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New Zealand rugby league has lost one of its true legends after former Kiwi Ron Ackland (pictured) passed away last night following heart surgery.

A foundation Vodafone Warriors member (WARR-2446942), Ackland was lauded as one of the games most exceptional talents throughout his playing career in the 1950s and 1960s.

A second rower who combined physical presence with uncommon power, pace and skill, he was an automatic choice in the New Zealand Rugby League Team of the Century named in 2007 as well as being an inaugural inductee in the NZRL Legends of League in 1995 and being named in the Auckland Rugby League Immortals in 1990.

Ackland, who was 78, became Kiwi No 354 when he made his debut in the centres in 1954 before going on to carve out a reputation as one of the all-time greats. He captained the Kiwis in 1961, played at the 1957 and 1960 World Cup tournaments and also coached the national side from 1976-1978.

During his playing days Ackland had the distinction of being involved in three Test wins against Australia including a rare Kiwi success in Sydney in 1959. That he should be restricted to 18 Tests was due to injury and also missing the long-form tour of Britain and France in 1961.

After finishing his Test career in 1963 he moved into coaching, first with Goulburn and Inverell in Australia before returning home to coach Mount Wellington in the mid-1970s, and doing so with singular success. Building his side around the outstanding Sorensen brothers Dane and Kurt, Ackland guided the side to victory in Aucklands Fox Memorial grand final in 1976.

He also became Kiwi coach that year but his tenure coincided with a period when the Kiwis were in the doldrums, a time when they went 12 years and 14 straight Tests (1971-1983) without a single win against Australia.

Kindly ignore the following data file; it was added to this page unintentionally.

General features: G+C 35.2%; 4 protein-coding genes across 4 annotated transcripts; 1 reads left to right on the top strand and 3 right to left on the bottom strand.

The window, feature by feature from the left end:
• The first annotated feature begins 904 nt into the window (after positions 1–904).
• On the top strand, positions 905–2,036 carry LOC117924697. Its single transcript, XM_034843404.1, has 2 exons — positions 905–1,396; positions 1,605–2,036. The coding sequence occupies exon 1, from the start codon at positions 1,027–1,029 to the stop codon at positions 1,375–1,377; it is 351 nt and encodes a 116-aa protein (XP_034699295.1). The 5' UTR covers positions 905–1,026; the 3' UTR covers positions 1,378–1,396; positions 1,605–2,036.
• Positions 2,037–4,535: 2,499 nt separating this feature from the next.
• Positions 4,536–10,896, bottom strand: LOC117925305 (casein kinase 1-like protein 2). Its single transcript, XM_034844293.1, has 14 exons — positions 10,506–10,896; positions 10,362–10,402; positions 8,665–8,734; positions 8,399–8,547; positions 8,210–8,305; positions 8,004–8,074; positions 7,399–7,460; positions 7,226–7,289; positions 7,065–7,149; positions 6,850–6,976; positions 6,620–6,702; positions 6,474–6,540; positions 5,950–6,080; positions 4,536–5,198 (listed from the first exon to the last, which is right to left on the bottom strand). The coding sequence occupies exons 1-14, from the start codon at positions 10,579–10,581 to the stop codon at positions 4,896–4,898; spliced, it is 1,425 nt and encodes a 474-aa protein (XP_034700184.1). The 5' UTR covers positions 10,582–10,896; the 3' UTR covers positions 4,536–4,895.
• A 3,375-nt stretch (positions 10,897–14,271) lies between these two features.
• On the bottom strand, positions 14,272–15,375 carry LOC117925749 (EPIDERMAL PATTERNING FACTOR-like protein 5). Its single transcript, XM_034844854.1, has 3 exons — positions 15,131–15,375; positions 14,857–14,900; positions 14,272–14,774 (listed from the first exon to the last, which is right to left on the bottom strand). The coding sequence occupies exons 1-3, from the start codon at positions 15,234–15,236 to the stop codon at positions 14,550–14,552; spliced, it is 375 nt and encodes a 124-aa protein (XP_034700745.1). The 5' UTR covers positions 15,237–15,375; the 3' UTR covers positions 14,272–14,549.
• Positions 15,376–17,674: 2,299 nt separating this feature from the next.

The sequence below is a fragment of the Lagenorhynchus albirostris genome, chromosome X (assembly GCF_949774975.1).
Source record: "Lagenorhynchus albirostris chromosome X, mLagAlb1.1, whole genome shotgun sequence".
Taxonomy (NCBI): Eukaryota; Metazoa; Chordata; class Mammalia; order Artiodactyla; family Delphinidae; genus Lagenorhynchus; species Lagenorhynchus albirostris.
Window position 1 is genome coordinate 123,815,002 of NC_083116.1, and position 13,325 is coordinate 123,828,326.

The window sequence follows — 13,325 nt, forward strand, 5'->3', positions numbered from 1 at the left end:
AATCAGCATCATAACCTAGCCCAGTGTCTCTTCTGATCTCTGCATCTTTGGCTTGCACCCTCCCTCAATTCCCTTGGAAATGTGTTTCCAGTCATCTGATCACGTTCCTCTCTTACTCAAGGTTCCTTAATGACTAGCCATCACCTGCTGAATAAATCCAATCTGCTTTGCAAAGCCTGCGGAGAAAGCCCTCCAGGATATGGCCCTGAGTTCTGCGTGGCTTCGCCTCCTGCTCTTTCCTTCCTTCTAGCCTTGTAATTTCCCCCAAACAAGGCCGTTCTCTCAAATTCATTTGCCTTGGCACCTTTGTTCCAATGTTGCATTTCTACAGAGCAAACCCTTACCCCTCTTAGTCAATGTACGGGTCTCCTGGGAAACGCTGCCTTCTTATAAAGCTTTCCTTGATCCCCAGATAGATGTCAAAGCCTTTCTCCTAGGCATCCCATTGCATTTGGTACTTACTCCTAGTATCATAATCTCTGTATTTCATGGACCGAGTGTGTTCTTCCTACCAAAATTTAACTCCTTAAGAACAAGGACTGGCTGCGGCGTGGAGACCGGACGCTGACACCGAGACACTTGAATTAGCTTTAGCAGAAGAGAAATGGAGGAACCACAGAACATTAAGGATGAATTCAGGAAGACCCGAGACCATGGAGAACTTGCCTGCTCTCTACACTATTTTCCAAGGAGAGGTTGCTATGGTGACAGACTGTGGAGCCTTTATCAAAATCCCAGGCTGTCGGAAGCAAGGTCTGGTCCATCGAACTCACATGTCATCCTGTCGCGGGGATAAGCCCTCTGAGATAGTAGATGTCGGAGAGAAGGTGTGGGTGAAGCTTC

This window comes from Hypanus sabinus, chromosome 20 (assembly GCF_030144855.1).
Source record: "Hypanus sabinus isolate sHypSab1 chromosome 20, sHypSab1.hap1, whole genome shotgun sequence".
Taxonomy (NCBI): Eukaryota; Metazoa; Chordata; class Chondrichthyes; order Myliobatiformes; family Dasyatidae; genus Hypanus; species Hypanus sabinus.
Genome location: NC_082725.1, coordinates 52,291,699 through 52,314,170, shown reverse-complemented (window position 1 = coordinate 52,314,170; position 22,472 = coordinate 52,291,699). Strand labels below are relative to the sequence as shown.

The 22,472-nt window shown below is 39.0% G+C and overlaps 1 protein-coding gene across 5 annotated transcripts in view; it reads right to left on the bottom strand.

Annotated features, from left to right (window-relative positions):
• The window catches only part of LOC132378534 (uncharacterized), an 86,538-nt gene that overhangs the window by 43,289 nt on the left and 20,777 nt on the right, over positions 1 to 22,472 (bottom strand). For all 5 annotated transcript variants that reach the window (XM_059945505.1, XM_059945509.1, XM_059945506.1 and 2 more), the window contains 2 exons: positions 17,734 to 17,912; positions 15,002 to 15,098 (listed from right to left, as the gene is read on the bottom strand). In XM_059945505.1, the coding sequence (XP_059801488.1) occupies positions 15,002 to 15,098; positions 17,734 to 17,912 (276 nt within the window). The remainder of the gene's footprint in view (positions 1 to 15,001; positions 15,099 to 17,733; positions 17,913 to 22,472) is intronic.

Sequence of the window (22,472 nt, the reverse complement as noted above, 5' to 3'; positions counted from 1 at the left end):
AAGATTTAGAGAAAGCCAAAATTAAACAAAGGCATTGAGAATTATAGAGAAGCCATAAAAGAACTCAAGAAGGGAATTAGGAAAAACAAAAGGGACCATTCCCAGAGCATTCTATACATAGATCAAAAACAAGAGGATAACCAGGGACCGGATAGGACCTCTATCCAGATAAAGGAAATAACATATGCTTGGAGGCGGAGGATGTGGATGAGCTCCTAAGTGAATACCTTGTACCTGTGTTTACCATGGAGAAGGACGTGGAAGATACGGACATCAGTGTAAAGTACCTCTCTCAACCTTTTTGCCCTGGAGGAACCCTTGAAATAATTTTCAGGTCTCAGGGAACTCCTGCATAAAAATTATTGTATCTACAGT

New Zealand rugby league historian John Coffey wrote Greymouths sole Test, the 20-14 victory over Great Britain in 1954, was notable for launching Acklands international career.

But no one at Wingham Park that day could have foreseen that Ackland, then a willowy centre, would become one of the great second-row forwards, he said.

Ackland broke an ankle on the 1956 Kiwis tour to Australia and was still a midfield back in the 1957 World Cup team. His second coming as a forward occurred two years later, and he was an automatic choice from then until his retirement in 1963 after 18 Tests and 20 other matches for New Zealand.

The pace, determination, slick ball handling and pinpoint passing was not diminished, but this was a bigger and stronger version of the prototype who had played in the centres.

In the later stages of his international career Ackland combined with fellow Aucklander Don Hammond and Canterburys Mel Cooke to form one of the greatest loose forward trios in Kiwi history. Ackland captained the Kiwis in the tied two-Test home series against the Kangaroos in 1961, but later that year was one of several prominent players to withdraw from the tour to Britain and France when the NZRL refused to increase the players modest tour allowances.

He returned to share in two record 19-point victories over the 1962 Lions at Carlaw Park and to tour Australia for a third time in 1963. After retiring from international football, Ackland was cleared to play in Australia and became a prominent player-coach at Goulburn and Inverell in NSW. He coached the Kiwis in the 1977 World Cup tournament and on the 1978 tour of Australia.

At Auckland club level. Ackland played for Mount Albert, Eastern United and Southern Districts and City-Newton.

In more recent time Ackland was a fixture at Mount Smart Stadium, becoming a season ticketholder/member when the Auckland Warriors entered the Winfield Cup in 1995. He was there again for the final home game of the Vodafone Warriors 2013 season against Canberra, taking up his customary spot in the Lower West Stand just in front of the coaching box near the tunnel. Poignantly there behind him just a few metres back in the box that day was his nephew John in his last game at Mount Smart Stadium as Vodafone Junior Warriors coach.


Tests and tours: 1954 (2 home Tests v Great Britain), 1956 (toured Australia, broke ankle), 1957 (World Cup, played v Australia), 1959 (toured Australia, played all 3 Tests), 1960 (2 home Tests v France), 1960 (World Cup, played all 3 Tests), 1961 (2 home Tests v Australia, captain), 1962 (2 home Tests v Great Britain), 1963 (toured Australia, played all 3 Tests).


Foundation inductee of Auckland Rugby League Immortals 1990

Inaugural inductee of New Zealand Rugby League Legends of League 1995

Second-rower in New Zealand Rugby League Team of the Century 2007
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